Before the disciplinary hearing the employee will be advised in writing of the purpose of the meeting and details of the complaint or allegation being considered, covering all issues to be discussed.  The individual will be given a minimum of 2 working days notice of the disciplinary meeting. If the individual’s representative or work colleague is not available to attend on the date proposed, the Company will endeavour to offer an alternative reasonable date within 5 working days of the original date. Note: This meeting will normally only be re-arranged once, except in exceptional circumstances.

Should either party wish to call any witnesses to the disciplinary meeting they must give at least 1 working day notice to the Disciplinary Panel, and have full responsibility for arranging the attendance of these witnesses.

All relevant facts and evidence will be made available to the employee at least 2 working days prior to the disciplinary meeting.  Additional information gathered by the employee that they wish to present at the meeting, must also be made available to the disciplinary panel at least 1 working day prior to the meeting.  Either party may present evidence including details of previous relevant warnings, witness statements, call witnesses and have the opportunity to ask questions.  An adjournment must be held in order that there can be a period of dispassionate reflection by the Disciplinary Panel to consider what action, if any, is to be taken.  Where possible, both parties will be verbally informed of the outcome after the adjournment.

The employee will be advised in writing of the outcome of the disciplinary meeting within 7 working days unless a longer period is specified and can be justified.  If disciplinary action is taken, the employee will be informed of the required improvements which are necessary and if applicable details of timescales for achievement, the duration of the warning and the consequence of a failure to improve performance as required.  The letter must include the date of the disciplinary meeting, the reason for issuing the warning as well as details of any sanctions which may be imposed.  It should also be noted whether the employee invoked their right to be accompanied. The right of appeal will also be included.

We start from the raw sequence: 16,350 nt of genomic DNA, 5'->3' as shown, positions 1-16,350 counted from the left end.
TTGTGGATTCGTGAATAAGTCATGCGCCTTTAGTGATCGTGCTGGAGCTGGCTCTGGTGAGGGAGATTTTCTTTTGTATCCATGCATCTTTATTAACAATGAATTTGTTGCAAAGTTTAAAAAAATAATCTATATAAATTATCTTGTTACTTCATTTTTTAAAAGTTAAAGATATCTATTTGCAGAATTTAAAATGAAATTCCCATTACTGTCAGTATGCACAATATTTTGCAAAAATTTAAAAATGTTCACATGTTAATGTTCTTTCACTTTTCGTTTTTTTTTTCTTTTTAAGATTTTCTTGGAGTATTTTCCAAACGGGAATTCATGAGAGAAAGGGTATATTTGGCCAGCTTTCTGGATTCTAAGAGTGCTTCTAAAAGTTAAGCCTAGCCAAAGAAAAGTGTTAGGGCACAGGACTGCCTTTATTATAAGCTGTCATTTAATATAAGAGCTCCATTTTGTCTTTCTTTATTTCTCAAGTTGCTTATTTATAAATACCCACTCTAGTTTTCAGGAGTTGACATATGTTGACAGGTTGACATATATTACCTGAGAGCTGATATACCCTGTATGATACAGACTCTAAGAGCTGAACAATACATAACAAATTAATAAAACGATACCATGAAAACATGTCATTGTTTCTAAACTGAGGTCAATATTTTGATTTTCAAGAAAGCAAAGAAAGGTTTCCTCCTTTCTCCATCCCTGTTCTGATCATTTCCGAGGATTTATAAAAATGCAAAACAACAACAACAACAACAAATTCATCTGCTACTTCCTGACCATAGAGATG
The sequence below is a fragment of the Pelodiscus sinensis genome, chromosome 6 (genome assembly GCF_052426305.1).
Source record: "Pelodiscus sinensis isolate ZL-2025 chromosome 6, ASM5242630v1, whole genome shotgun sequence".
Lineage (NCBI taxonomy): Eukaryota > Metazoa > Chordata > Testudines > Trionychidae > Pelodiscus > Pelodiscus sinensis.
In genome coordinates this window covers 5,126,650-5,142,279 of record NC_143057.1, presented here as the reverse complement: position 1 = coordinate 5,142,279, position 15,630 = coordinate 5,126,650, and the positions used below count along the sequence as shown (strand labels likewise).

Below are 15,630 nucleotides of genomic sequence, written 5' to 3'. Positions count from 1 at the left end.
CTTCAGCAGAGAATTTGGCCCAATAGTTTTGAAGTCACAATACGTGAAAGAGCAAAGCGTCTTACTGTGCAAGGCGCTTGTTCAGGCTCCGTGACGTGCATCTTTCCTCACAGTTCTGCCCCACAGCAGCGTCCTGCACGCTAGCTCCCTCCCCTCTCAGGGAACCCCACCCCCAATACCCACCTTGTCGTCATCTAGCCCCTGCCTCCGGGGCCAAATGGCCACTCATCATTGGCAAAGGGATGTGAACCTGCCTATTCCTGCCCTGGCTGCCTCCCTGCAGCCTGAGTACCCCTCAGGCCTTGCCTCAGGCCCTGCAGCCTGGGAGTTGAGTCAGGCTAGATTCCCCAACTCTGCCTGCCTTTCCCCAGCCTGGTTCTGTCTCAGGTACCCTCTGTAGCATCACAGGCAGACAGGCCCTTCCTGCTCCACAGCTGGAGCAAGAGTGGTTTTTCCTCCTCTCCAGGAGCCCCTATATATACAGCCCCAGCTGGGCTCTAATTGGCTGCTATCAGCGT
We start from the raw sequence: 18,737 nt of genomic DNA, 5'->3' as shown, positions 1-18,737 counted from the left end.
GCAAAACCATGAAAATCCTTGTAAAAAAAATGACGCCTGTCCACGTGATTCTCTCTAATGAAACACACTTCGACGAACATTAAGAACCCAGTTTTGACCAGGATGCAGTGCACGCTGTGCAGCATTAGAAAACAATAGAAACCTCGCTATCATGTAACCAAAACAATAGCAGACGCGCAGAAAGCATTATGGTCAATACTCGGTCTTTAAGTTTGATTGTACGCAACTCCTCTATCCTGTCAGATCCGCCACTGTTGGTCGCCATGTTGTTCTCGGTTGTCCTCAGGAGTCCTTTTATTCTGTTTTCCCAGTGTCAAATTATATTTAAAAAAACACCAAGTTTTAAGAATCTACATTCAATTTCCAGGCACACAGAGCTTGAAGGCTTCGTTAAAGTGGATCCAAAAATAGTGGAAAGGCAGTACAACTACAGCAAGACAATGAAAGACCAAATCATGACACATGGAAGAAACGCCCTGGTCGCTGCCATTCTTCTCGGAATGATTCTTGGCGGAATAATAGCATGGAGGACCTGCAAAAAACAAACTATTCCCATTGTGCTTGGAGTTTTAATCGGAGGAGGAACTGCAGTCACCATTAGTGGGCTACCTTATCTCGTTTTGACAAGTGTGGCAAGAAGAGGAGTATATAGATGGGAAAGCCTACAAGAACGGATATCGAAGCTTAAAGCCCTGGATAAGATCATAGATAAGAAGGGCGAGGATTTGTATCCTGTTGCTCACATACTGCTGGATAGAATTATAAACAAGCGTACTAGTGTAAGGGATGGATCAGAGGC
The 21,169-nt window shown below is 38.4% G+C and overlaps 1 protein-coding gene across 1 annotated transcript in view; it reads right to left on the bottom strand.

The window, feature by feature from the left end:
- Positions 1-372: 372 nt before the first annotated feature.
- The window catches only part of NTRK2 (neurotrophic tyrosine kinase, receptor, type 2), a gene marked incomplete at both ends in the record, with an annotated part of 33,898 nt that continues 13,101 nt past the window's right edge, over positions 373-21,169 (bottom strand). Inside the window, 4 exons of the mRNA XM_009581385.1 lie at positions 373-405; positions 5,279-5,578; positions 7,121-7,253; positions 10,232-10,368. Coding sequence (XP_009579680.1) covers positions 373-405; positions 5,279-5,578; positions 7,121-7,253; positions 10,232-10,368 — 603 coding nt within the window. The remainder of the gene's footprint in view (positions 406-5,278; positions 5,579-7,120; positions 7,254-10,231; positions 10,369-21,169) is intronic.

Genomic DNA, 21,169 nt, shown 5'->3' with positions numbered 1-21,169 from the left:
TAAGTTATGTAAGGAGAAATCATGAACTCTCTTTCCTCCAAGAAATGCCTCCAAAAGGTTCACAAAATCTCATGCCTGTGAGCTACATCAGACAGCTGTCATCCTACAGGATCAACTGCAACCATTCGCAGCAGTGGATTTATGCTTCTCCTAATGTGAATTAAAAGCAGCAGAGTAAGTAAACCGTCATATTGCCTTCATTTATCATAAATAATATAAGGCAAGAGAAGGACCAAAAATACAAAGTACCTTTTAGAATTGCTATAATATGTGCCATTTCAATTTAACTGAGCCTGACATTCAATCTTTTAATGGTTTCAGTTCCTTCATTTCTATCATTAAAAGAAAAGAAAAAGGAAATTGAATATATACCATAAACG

Warnings and penalties

The outcome of the disciplinary meeting will generally fall into one of the following categories:

  • Case dismissed - no further action required
  • The employee is required to attend counselling or retraining
  • Verbal warning
  • First written warning
  • Final written warning
  • Dismissal

Other possible sanctions may involve demotion, transfer to another post or location, or the right to self-certificate sickness absence.

The above sanctions may be applied as follows:

Verbal Warning:  In cases of an initial or minor issue, the verbal warning is appropriate.

First Written Warning:  If the issue is more serious or if there is a still an active Verbal Warning in place and insufficient improvement has been made or further misconduct occurs, a First Written Warning will normally be issued.  A first written warning will normally be valid for 6 months from the date of the disciplinary meeting.

Final Written Warning:  If the issue is even more serious or if there is a still an active First Written Warning in place and insufficient improvement has been made or further misconduct occurs, a Final Written Warning will normally be issued.  A final written warning will normally be valid for 12 months from the date of the disciplinary meeting.  In exceptional cases validity may be longer.

Dismissal with Notice:  If within 12 months of the issue of a Final Written Warning further misconduct occurs or insufficient improvement has been made, the employee will normally be dismissed with notice. The employee will be provided with written reasons for dismissal, the date on which the employment will terminate, their entitlement to pay, and the right of appeal.  The Company reserves the right to make a payment in lieu of notice. 

Summary Dismissal:  Where behaviour or misconduct is sufficiently serious to constitute gross misconduct, the employee will normally be summarily dismissed - i.e. without notice. The employee will be provided with written reasons for dismissal, the date on which the employment will terminate and the right of appeal.

Expiry of warnings

A record of any disciplinary sanction will be placed on the employee’s personal file.  A sanction will be considered to be spent and the record removed from the file provided that the employee’s conduct has been considered to be satisfactory throughout the period following the imposition of the sanction.


The decision to dismiss an employee may only be taken by a person designated by the Company to have such authority or the instruction of a person so designated.  No dismissal may take place without consultation with and the involvement of a Director.